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By Thomas McKinnon 19 February 2010

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Navigon entered the South African market in November 2009 with three GPS units, making it very much the new kid on the block. Their units seem to be feature packed, stylish and most importantly incredibly well priced. The Navigon 6310, for instance, is comparable to the TomTom Go920 in terms of features, but it’s more than R2000 cheaper. So what’s the catch?

Look and feel


The catch certainly isn’t in the design or build quality of the device. It features a 4.3" touch-screen (full specs) that is fairly responsive and is visible in most conditions. The device’s case is a matte black, hardened plastic with a piano black face complete with chrome-like trim. The effect is rather impressive.

Other than a power button, there are no hardware buttons on the device. Hardware volume controls would have been a nice touch though. While we found the on-screen volume controls sufficient, they are a little more trying to adjust when driving. A microSD card slot is located on the right of the screen and a micro USB port, for charging the unit, is placed at the bottom right of the screen.

We were quite impressed by Navigon’s mount. It is the largest we’ve seen, featuring a thick curved body and a sturdy clip for you GPS. The suction cup is incredibly effective as well- operated using a clip at the mount’s base.

Maps

Maps look great on the unit; they’re clear and offer tons of information without cluttering up your view. We did find that zooming into the maps was less intuitive than we would have liked though, as you are taken to a different screen.

The interface is a little dark as well, with orange trim which takes a some getting used to. Entering your destination is a three step process moving from area to street to number. The process is really straight forward and your previous destinations are saved for you. The onscreen keyboard follows an annoying alphabetical layout however, that cannot be changed to QWERTY.

Features

The 6310 is loaded with features, with one of the more impressive being 3D maps. We were really impressed with the unit’s 3D terrain maps which offer a topographical view of your route, highlighting the bends and slopes of terrain.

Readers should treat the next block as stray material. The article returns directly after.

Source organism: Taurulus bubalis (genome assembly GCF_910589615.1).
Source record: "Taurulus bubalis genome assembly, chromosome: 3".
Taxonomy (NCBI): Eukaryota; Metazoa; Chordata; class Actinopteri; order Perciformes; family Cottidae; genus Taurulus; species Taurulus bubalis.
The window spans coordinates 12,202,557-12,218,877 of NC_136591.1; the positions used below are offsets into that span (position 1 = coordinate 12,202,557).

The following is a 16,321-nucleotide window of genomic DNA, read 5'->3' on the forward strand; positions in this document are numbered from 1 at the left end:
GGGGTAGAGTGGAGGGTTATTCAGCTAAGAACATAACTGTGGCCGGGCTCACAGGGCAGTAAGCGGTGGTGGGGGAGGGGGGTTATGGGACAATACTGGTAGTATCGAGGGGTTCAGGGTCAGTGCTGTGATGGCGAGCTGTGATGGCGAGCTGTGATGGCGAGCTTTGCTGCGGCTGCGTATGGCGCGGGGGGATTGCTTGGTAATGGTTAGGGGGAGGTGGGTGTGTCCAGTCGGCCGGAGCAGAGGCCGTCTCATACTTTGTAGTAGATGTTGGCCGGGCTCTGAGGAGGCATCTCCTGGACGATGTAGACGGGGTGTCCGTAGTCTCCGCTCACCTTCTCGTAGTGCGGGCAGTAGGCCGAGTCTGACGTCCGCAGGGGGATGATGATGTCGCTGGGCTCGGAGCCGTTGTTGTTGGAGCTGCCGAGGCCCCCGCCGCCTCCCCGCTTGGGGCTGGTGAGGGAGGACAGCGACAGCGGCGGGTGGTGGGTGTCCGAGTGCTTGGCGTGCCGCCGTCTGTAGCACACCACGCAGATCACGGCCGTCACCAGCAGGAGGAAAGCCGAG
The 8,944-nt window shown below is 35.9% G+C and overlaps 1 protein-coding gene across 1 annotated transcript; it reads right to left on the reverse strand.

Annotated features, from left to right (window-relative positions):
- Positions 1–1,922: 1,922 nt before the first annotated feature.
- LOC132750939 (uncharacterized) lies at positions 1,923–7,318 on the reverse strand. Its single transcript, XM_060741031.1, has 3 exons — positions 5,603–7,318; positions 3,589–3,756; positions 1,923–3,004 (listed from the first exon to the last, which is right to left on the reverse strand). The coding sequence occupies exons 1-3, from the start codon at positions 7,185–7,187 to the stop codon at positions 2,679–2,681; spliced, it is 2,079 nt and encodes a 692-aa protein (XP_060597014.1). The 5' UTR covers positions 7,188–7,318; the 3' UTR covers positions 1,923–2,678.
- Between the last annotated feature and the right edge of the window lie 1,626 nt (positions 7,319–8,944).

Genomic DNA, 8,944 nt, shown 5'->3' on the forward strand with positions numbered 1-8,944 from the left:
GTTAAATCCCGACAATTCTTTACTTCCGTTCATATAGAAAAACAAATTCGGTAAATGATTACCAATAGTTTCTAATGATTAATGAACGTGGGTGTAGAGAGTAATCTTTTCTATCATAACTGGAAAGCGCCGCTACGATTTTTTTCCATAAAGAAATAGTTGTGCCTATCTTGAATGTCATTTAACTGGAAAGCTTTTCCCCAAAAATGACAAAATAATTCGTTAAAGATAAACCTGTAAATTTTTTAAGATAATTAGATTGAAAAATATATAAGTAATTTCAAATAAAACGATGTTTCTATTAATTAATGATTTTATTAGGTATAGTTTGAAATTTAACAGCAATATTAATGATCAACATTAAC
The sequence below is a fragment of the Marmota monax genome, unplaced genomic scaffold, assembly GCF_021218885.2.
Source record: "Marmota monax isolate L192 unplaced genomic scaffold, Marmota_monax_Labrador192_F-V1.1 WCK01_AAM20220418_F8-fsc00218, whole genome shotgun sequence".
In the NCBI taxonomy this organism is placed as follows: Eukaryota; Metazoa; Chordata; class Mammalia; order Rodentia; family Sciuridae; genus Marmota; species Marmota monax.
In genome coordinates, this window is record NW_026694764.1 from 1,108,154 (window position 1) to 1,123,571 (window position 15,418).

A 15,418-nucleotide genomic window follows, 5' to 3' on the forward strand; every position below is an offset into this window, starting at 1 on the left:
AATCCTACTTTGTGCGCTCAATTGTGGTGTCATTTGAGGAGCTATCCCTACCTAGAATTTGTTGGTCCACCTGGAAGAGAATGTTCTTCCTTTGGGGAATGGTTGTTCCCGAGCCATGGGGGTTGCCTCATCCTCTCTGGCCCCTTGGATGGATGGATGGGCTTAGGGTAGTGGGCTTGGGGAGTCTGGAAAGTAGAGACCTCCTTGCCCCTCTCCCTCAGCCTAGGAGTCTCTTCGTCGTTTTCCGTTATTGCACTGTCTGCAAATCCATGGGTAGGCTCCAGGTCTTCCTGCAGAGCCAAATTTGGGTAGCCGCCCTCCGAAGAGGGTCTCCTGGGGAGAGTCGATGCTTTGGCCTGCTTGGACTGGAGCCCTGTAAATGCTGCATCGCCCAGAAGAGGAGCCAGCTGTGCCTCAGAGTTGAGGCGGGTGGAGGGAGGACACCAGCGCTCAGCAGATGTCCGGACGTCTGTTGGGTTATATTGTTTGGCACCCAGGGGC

The unit is a little large for pedestrian use, although the feature is available. It offers Last Mile assist however, which records where you parked your car and can lead you back to it should you lose your way in a parking lot.

Features like text-to-speech, lane assist and MyRoutes (which offers up to three route options based on various factors like distance, time and traffic) are also present and work as expected.

FreshMaps

NAVIGON are offering a rather novel map updates service, FreshMaps. Rather than charging users per update they are offering 24 months of updates for $99. In addition, they have a promotion whereby users who purchase the 6310 receive an 80% discount on FreshMaps.

Performance

For all its good looks and features the Navigon 6310 is a slowpoke when it comes to getting a GPS fix. Getting a fix would often take well over a minute (sometime several minutes) after you selected “Navigate to destination.” This is incredibly frustrating if you’re running late for a meeting or an appointment already.

Beyond getting a GPS fix, the unit never really put a foot wrong. It performed reroutes quickly and it got us where we needed to go.

Conclusion

We were impressed by the Navigon 6310, except for its annoyingly slow satellite fix issues of course. FreshMaps in particular makes it an attractive offer as it really lightens the burden of forking out hundreds of rands for yearly updates- which are essential with all the roadworks we’re experiencing. It retails for a recommended R3299 and is available from select HiFi Corporation and Incredible Connection stores.

PROS
3D maps, reasonably priced map updates and stylish looks.
CONS
It takes an age to get a fix on your location.
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